Today is the official launch day for Why I Didn’t Rebel!

That’s right. As of today, my baby’s book is officially out!

We’ve been talking about the book a ton in the newsletter and on the blog, and you’ll hear some more posts about the difficult parenting questions over the next few days, but today we wanted to share with you more what the book is like, since you already know what the book is about!

So we’re giving you a peek into the book and sharing an excerpt from one of the chapters in Rebecca’s book. And at the end of the post, there are some really awesome deals for you right now during launch period, so make sure you don’t miss that!

Without further ado, here’s an excerpt from Chapter 7 on Reality-Based Parenting (or raising kids to be able to cope with the real world).

Do you know how to parent to prepare your kids for the real world? Here are some tips!

Why I Didnt Rebel LandingI met Amelia when I was 12 years old. My family had just switched churches, and I was pretty scared when we stepped in the door of the new church. But then 14-year-old Amelia enveloped Katie and me in a big hug and introduced herself. From that day on, Amelia was my role model: she was older than me, she had Disney-princess hair, and she could even sing as loudly as I could, which, as anyone who knows me can tell you, is quite a feat.

Amelia grew up with a very competitive spirit.

What comes naturally to Amelia is to work and work and work until you see the results you want. Why would you ever admit defeat?

This perfectionist streak started young. In fifth grade, Amelia’s youth group decided to throw a mini Olympics. It contained the typical types of games and sports—beanbag tosses, races, and soccer, to name a few. Amelia’s competitive side got very excited about this, despite the fact that she hated sports of any kind. She rallied her team, and they tried their hardest all day.

And she placed second.

“My little perfectionist self was devastated,” Amelia laughed. A few days later Amelia was still very upset, and her mom asked her what was wrong. Amelia replied “we came in second, so we might as well have lost. We’re losers.” Amelia’s mom, however, had a different opinion.

“Woah,” her mom said, “first off, second place is not losing. You did great, but if you had come in fourth it would also have been OK! In fact, if you had come in last it would have been OK, too. You were not there to win. You were there to have a really good time. Did you have fun?” Amelia begrudgingly agreed that they had, and although she didn’t internalize the message at that moment, her mom and dad continually reminded her that it’s OK not to be the best.

When she started at university many years later, she had high hopes.

Always one of the brightest kids in her class back in high school, she was accepted into a prestigious university to study biology, one of her passions. But as prepared as she thought she was, classes were a shock. She wasn’t the big fish in a little pond anymore—she found herself a small fish in a big pond. She was surrounded by the best of the best science students in Canada, competing for top of the class with students who were, quite frankly, smarter than she was. She had to deal with not being the best. “I did feel a lot of pressure,” Amelia explained, “but it was mainly from myself. I always knew that my parents were proud of me even if I didn’t get the highest grade.”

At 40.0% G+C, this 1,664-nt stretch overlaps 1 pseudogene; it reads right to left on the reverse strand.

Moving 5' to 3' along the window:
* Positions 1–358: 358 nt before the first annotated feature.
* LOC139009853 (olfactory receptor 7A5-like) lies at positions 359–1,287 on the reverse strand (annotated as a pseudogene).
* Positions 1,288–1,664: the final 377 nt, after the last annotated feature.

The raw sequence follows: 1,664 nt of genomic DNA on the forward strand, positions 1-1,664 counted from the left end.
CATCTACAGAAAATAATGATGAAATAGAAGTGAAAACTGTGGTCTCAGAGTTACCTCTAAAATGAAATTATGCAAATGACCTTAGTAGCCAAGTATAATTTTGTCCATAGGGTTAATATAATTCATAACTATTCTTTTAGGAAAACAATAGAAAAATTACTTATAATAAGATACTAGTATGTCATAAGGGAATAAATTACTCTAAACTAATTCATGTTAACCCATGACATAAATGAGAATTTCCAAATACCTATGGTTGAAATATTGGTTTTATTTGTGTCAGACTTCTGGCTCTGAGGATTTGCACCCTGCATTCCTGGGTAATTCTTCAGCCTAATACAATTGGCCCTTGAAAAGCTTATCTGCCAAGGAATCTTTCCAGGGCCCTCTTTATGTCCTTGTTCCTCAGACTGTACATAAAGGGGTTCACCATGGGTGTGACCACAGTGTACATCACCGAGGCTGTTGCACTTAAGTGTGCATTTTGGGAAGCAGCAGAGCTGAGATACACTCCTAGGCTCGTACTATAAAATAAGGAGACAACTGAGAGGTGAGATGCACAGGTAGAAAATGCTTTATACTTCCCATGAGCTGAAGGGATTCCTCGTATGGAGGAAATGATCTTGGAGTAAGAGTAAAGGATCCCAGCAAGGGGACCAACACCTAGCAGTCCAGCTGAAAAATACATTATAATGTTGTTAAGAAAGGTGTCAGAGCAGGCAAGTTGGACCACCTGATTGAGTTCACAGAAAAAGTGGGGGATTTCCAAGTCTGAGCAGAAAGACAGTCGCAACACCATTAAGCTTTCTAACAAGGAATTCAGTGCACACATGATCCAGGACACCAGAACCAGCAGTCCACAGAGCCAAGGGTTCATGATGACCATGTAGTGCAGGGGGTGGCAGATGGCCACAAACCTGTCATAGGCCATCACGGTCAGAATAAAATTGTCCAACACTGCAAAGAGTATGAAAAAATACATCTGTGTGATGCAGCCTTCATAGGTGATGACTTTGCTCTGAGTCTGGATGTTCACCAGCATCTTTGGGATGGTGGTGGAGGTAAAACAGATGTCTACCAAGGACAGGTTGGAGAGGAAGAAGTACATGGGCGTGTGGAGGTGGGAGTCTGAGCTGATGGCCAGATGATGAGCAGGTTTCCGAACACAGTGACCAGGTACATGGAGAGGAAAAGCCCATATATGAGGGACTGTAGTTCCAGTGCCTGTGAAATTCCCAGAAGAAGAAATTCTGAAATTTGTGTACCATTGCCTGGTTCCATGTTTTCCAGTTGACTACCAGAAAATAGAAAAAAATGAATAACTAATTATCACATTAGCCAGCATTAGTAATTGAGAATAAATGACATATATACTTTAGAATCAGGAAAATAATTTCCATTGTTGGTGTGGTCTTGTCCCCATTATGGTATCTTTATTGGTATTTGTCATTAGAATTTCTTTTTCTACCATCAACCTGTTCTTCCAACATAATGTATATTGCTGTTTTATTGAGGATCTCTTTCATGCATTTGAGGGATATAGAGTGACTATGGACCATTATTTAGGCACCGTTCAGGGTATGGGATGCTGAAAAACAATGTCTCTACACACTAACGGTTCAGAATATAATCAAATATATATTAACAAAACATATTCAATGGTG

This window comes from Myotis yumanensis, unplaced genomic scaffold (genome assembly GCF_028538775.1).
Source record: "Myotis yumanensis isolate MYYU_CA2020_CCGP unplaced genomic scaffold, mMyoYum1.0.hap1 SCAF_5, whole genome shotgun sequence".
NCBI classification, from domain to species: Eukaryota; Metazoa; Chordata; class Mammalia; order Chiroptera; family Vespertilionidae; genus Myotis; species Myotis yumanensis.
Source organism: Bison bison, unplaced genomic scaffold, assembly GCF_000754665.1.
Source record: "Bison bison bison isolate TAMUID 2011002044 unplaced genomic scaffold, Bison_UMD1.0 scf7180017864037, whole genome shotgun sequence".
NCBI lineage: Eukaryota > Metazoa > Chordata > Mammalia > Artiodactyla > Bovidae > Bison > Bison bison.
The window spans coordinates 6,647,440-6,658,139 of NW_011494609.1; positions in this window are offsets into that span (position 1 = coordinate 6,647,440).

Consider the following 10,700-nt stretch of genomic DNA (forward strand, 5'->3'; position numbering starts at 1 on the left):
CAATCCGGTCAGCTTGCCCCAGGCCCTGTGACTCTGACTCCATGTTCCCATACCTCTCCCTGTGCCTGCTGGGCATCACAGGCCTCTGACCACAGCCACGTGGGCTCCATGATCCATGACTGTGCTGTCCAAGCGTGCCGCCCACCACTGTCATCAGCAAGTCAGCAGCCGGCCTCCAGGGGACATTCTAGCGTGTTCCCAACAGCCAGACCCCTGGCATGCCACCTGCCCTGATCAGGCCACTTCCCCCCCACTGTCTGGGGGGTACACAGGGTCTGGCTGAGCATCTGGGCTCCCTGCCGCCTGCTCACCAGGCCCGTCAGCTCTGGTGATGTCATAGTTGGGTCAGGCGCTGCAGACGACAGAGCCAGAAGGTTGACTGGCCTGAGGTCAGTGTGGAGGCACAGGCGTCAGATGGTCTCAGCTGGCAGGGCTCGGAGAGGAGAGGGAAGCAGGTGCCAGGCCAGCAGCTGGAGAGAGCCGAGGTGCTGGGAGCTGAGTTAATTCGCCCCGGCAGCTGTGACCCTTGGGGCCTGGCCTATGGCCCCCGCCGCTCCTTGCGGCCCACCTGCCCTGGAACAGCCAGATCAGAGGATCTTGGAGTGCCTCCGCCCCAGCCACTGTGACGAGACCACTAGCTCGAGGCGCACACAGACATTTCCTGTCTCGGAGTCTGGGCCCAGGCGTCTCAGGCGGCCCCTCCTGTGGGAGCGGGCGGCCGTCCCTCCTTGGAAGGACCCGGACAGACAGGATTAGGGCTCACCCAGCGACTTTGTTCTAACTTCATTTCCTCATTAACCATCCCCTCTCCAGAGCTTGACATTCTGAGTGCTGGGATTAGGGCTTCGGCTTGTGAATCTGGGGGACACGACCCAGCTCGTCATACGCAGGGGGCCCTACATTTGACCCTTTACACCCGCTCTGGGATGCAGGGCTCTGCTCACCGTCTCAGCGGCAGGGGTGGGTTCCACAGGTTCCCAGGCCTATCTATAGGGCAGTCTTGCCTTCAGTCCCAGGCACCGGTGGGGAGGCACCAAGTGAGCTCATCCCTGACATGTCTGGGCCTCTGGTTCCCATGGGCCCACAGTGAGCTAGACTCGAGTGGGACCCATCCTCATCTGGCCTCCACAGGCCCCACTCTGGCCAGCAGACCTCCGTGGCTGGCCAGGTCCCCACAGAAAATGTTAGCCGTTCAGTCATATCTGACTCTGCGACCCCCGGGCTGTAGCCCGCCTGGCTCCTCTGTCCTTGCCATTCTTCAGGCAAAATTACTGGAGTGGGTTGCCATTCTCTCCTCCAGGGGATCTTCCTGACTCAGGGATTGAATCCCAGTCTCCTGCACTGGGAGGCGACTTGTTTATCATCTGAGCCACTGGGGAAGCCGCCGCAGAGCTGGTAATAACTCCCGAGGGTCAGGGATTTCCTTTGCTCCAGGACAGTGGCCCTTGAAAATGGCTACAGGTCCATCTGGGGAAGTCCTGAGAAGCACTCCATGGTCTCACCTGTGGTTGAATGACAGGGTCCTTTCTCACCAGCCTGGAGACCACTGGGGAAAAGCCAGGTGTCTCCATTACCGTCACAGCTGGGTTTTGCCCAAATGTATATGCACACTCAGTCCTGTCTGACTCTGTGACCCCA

In her second month of her first semester, she failed a test for the first time. It came as a shock. Although she brought her grade up in that course during the rest of the semester, that first test was a huge turning point in Amelia’s life. “I was devastated by that test,” Amelia explained, and she called her mom, distraught. Her mom, however, didn’t try to convince Amelia that her grades would improve. Rather, she told her daughter, “You will not succeed at everything. And that’s perfectly fine. You don’t have to be the best at everything, you just need to do your best and let God take care of the rest. Make sure that you don’t sacrifice your well-being for your grades—God has equipped you for what He has planned for you.”

So Amelia, despite her perfectionism, decided that she needed to let go of her dream of having the highest marks in her class. “I decided that getting the best mark wasn’t most important to me. I wanted to have time to be involved with Christian fellowship groups and to keep up with friends, and I just didn’t have time for both.” Amelia shrugged, “So I worked my hardest, but I was never top of a class again.”

Overall, Amelia achieved good marks—she passed her classes, and she graduated with her degree in biology and was accepted for a master’s in biology, as well. About a year in, she realized that her master’s degree was not what she wanted to be doing. It wasn’t an easy decision, since quitting meant failure in Amelia’s eyes, but eventually she admitted wasn’t where she was called and left it behind.

When Amelia was faced with threats to her identity as “the smart one,” it didn’t shake her faith.

That’s because for Amelia, the biggest part of her identity was never her grades. Instead, her parents had raised her to know that her identity was found in Christ alone, and in who He was and what he did for her. They would say prayers together every night, and as part of their ritual Amelia’s mom and dad would say, “I love you” and then ask Amelia, “Why do I love you?” And Amelia would answer, “Because I am a gift from God.”